Now in its 38th season, the Mettawee River Theatre Company will present their new production Taliesin at Beggs Point Park in Essex on Tuesday, August 6 at 8:00pm. Admission is free. Please bring a lawn chair or blanket to sit on.
In case of rain, the performance will be held at Whallonsburgh Grange Hall.
This performance is sponsored by Essex Initiatives. It is made possible in part by the Essex County Arts Council CAP Grant supported by public funds from Essex County.
Taliesin is drawn from an ancient Welsh legend. It is recommended for adults and children, ages 6 to 106. For additional information, please call (518) 593-7723.
About the Show
The story of Taliesin comes from a medieval Welsh tale in which the sorceress Ceridwen cooks up a potion to give her woebegone son Morfran the gift of inspiration and wisdom. By accident the powerful elixir lands on the scruffy kid hired to stir the cauldron. He is immediately enlightened, and the sorceress is infuriated.
A shape-shifting chase follows, and ultimately the kid is re-born as Taliesin “radiant brow,” who uses his extraordinary gifts to challenge the stale conventions and treacherous intrigues at King Maelgwyn’s court.
The production will incorporate an array of giant figures, puppets and masks in this celebration of transformation and imagination.
Taliesin will be directed by Ralph Lee, who will design the masks, puppets and set. New company members Sarah Bedard, David DeSantis, Patrick Horn, Una Osato, Eddie Shields and Mettawee veteran Rob McFadyen will play multiple roles.
The script is adapted from the original legend by poet Robert Bagg. The production will feature an original musical score composed by Neal Kirkwood and performed by Ed RosenBerg on saxophone, clarinet and hammered dulcimer. Costumes are designed by Casey Compton.
About the Mettawee Theatre Company
Under the Artistic Direction of mask maker, designer and director Ralph Lee, the Mettawee River Theatre Company, founded in 1975, creates original theater productions that incorporate masks, giant figures, puppets and other visual elements with live music, movement and text, drawing on myths, legends and folklore of the world’s many cultures for its material.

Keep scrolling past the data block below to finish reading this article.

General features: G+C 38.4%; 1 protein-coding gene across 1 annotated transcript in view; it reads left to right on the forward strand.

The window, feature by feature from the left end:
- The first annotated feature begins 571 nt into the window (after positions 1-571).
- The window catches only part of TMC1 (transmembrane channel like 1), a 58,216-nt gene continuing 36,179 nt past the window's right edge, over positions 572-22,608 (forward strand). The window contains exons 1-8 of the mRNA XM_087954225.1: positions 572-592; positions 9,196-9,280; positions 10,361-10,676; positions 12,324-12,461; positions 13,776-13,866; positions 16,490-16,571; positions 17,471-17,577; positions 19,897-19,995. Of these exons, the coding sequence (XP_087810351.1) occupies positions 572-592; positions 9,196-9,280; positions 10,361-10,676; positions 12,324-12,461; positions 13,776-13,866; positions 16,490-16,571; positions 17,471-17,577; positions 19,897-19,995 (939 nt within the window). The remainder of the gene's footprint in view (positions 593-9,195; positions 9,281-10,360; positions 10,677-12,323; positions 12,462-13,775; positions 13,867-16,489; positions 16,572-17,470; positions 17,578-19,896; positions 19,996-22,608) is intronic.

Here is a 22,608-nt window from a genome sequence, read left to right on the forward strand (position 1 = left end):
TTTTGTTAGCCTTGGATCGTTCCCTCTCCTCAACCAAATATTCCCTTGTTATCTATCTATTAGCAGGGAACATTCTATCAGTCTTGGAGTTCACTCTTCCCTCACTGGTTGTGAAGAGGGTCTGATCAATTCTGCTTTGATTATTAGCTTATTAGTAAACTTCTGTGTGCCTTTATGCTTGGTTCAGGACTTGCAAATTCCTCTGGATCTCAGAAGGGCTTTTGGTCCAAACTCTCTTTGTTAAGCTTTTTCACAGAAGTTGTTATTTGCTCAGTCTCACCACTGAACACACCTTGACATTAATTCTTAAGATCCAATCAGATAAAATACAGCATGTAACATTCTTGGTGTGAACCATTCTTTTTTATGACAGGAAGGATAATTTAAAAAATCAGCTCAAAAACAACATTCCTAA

The company is committed to bringing theater to people who may have little or no access to live professional performances. In his design and direction, Lee seeks to create vivid theatrical moments with economy and elegance. This search for an evocative simplicity of image and Mettawee’s commitment to making theater accessible to the widest possible audience through its outdoor performances give this theater company its particular character.
For more information about the Mettawee River Theatre Company, including a full schedule of this summer’s outdoor tour, visit the company’s web site at www.mettawee.org.
About Ralph Lee
Ralph Lee first created puppets as a child growing up in Middlebury, Vermont. He graduated from Amherst College in 1957, and studied dance and theater in Europe for two years on a Fulbright Scholarship. Upon returning to the United States, Lee acted on Broadway, off-Broadway, in regional theaters and with the Open Theatre. During that period he started creating masks, unusual props, puppets and larger-than-life figures for theater and dance companies, including the New York Shakespeare Festival, Lincoln Center Repertory Theatre, the Living Theatre, the Erick Hawkins Dance Company, Shari Lewis, the Metropolitan Opera and Saturday Night Live.
In 1974, while teaching at Bennington College, Lee staged his first outdoor production, which took place all over the college campus, and featured giant puppets and masked creatures. That same year he organized the first Greenwich Village Halloween Parade, which he directed through 1985. For his work on the parade Lee received a 1975 Village Voice OBIE Award, a 1985 Citation from the Municipal Arts Society, and in 1993 he was inducted into the City Lore People’s Hall of Fame. Two of Lee’s Mettawee productions have been honored with American Theatre Wing Design Awards: The Popol Vuh in 1995 and Wichikapache Goes Walking in 1992.
Under Lee’s direction, Mettawee also received a 1991 Village Voice OBIE Award and two Citations for Excellence from UNIMA, the international puppetry organization. Additional awards to Lee include a 1996 Dance Theatre Workshop Bessie Award for “sustained achievement as a mask maker and theatre designer without equal,” and a 1996 New York State Governor’s Arts Award in recognition of his many contributions to the artistic and cultural life of New York State. In 2003, he received a Guggenheim Fellowship, one of the nation’s most prestigious honors. In 2008 Lee served as the Jim Henson Artist-in-Residence at the University of Maryland at College Park. He is currently on the faculty of New York University.
- Essex Theatre Company Benefit: Broadway Through the Years (www.essexonlakechamplain.com)
- Get Ready for the Depot Theatre Gala Celebration (www.essexonlakechamplain.com)
- Belden Noble Memorial Library: Beggs Collection (www.essexonlakechamplain.com)